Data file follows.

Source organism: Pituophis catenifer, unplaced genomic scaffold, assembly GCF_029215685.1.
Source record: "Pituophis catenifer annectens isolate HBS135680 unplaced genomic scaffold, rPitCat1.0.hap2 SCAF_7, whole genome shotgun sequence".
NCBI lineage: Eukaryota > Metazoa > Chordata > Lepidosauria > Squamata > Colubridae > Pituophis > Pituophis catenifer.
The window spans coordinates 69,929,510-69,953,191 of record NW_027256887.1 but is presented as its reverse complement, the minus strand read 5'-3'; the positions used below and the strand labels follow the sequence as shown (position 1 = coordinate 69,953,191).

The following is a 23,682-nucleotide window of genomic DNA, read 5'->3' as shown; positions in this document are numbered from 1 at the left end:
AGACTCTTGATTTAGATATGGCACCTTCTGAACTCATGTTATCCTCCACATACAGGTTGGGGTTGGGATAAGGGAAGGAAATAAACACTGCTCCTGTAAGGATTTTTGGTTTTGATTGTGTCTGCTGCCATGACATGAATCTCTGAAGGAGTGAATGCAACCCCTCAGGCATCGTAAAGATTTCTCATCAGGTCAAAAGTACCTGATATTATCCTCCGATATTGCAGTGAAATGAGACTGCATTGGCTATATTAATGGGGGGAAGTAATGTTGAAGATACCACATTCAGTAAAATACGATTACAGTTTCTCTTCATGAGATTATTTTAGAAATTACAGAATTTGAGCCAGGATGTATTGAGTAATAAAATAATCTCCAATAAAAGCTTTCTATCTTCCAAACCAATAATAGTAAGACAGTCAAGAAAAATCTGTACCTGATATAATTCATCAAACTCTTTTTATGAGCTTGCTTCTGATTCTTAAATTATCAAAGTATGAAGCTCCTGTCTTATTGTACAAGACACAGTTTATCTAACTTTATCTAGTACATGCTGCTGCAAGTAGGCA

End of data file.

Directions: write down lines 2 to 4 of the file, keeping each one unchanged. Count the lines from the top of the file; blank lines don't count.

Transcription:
Source record: "Pituophis catenifer annectens isolate HBS135680 unplaced genomic scaffold, rPitCat1.0.hap2 SCAF_7, whole genome shotgun sequence".
NCBI lineage: Eukaryota > Metazoa > Chordata > Lepidosauria > Squamata > Colubridae > Pituophis > Pituophis catenifer.
The window spans coordinates 69,929,510-69,953,191 of record NW_027256887.1 but is presented as its reverse complement, the minus strand read 5'-3'; the positions used below and the strand labels follow the sequence as shown (position 1 = coordinate 69,953,191).